Gender is an important lens to help us understand mental health and substance use problems. Men and boys may face unique challenges in talking about mental health, seeking help, and finding support in their communities. Understanding their experiences is an important part in changing the culture of seeking help and supporting men.
While mental health stigma cuts across all cultures and ethnic backgrounds, research suggests that stigma takes different forms in different communities and is compounded by cultural stereotypes surrounding ideas of masculinity and an individual’s experiences of racism and discrimination. This combination is sometimes referred to as "double stigma."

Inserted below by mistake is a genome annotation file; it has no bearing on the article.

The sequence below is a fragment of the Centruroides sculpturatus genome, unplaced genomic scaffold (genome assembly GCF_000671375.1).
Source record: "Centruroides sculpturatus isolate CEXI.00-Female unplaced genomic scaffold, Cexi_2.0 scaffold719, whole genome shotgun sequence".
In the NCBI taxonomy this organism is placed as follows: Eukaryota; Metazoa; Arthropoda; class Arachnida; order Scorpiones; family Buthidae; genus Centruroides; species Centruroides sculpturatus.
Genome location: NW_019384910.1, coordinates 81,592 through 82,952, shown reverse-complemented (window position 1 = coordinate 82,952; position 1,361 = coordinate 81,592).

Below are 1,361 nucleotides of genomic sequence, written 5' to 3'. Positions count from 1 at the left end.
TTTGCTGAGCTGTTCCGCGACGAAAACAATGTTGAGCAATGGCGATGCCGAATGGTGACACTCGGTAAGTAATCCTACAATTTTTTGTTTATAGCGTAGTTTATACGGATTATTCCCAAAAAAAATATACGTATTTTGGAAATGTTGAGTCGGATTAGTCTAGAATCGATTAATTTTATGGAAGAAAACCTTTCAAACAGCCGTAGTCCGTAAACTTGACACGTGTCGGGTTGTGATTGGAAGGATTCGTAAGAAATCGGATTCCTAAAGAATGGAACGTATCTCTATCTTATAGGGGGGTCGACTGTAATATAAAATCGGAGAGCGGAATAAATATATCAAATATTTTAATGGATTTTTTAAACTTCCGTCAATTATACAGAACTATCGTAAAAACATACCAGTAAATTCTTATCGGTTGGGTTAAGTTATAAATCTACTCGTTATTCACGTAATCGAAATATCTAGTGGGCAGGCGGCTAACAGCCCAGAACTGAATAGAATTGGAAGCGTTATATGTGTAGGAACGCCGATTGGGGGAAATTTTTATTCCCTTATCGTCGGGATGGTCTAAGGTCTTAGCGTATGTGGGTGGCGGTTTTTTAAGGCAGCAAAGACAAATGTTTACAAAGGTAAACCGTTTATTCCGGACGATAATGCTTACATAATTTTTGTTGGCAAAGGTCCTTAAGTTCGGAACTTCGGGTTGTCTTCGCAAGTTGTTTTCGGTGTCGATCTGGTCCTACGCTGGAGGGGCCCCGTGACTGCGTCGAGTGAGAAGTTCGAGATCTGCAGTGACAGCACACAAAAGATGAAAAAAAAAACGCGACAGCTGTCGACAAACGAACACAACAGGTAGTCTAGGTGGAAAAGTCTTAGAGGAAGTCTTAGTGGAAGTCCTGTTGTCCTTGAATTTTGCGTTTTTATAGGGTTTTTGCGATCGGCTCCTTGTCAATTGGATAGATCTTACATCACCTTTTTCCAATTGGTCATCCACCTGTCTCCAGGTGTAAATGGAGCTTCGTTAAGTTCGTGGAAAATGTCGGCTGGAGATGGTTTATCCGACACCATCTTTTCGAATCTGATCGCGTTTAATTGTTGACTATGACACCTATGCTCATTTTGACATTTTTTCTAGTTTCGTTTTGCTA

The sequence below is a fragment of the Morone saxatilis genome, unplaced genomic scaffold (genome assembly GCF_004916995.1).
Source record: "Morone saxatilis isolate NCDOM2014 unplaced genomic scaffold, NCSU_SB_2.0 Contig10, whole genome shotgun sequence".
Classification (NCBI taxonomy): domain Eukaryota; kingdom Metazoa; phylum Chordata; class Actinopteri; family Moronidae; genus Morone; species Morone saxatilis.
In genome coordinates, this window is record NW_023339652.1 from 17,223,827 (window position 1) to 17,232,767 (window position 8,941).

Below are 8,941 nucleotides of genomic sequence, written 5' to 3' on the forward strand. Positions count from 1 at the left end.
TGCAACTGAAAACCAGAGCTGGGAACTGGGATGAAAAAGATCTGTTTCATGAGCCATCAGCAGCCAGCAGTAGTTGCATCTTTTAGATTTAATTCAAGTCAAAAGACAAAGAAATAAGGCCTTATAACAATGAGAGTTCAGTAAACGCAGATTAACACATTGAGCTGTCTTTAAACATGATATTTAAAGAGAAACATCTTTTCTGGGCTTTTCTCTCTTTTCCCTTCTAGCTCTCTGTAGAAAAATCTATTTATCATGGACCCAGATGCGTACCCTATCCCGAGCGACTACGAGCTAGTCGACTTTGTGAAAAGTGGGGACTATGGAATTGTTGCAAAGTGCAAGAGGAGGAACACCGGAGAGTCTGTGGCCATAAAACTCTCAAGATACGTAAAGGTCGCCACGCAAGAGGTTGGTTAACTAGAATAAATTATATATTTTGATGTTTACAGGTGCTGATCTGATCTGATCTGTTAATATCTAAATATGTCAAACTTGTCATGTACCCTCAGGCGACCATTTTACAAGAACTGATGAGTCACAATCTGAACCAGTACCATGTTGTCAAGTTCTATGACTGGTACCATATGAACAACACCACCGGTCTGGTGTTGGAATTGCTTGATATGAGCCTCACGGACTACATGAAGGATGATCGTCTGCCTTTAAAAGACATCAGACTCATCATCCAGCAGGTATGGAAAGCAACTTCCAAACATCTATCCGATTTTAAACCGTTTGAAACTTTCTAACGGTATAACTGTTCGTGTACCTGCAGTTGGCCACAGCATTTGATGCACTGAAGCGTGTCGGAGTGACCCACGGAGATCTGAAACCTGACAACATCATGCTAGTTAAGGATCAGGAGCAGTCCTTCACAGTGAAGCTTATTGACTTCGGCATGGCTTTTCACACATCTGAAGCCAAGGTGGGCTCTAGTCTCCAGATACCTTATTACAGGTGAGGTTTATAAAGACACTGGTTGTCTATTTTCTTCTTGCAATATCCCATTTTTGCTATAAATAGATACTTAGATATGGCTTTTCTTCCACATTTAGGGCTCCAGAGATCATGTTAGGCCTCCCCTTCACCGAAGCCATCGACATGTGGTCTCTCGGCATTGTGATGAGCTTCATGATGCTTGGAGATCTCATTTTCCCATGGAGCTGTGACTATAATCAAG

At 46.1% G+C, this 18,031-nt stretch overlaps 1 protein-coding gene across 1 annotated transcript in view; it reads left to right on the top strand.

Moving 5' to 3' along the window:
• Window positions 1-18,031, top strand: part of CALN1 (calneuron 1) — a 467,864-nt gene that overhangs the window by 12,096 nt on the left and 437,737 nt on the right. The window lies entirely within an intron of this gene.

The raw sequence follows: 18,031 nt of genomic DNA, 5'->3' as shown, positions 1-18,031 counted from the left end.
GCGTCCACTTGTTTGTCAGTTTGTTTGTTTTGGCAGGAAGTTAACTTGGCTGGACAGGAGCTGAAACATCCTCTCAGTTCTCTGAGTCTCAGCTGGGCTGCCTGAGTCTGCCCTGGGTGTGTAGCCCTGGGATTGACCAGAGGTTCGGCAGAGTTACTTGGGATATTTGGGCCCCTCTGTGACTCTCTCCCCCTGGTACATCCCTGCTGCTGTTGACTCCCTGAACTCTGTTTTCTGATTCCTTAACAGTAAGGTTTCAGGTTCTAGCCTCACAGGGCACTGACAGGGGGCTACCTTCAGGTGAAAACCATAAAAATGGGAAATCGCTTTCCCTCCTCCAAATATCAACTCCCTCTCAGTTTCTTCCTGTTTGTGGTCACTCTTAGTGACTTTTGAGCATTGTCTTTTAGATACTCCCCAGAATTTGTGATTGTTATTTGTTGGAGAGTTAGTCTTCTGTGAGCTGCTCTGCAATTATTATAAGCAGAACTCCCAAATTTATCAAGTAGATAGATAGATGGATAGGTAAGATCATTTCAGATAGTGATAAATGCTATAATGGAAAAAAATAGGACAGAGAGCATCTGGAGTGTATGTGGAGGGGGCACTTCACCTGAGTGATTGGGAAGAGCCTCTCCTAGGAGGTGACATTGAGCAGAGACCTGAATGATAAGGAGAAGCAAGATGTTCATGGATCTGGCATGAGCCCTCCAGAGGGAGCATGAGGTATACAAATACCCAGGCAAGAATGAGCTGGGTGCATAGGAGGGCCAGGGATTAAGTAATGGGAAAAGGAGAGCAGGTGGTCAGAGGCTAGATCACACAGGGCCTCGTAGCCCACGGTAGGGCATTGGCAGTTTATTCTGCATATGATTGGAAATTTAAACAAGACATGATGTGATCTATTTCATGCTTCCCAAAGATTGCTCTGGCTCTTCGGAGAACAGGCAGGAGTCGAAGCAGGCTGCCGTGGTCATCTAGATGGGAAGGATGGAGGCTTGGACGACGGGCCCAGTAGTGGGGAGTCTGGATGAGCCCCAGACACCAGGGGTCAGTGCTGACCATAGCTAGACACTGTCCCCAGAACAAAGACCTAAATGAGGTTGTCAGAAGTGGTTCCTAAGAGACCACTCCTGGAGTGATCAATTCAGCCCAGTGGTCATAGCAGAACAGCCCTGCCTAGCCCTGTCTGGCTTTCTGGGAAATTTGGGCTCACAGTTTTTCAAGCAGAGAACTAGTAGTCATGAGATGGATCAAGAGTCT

Disordered eating is often seen as a women’s and girls’ problem. But the truth is that men and boys are just as vulnerable to pressure from the media and society to have “perfect” bodies.
The following article is based on personal experience and the results of interviews with First Nation men. These individuals comprise staff with Stó:lo Nation, as well as consumers of mental health services offered through Stó:lo Nation Health Services and other community mental health centres.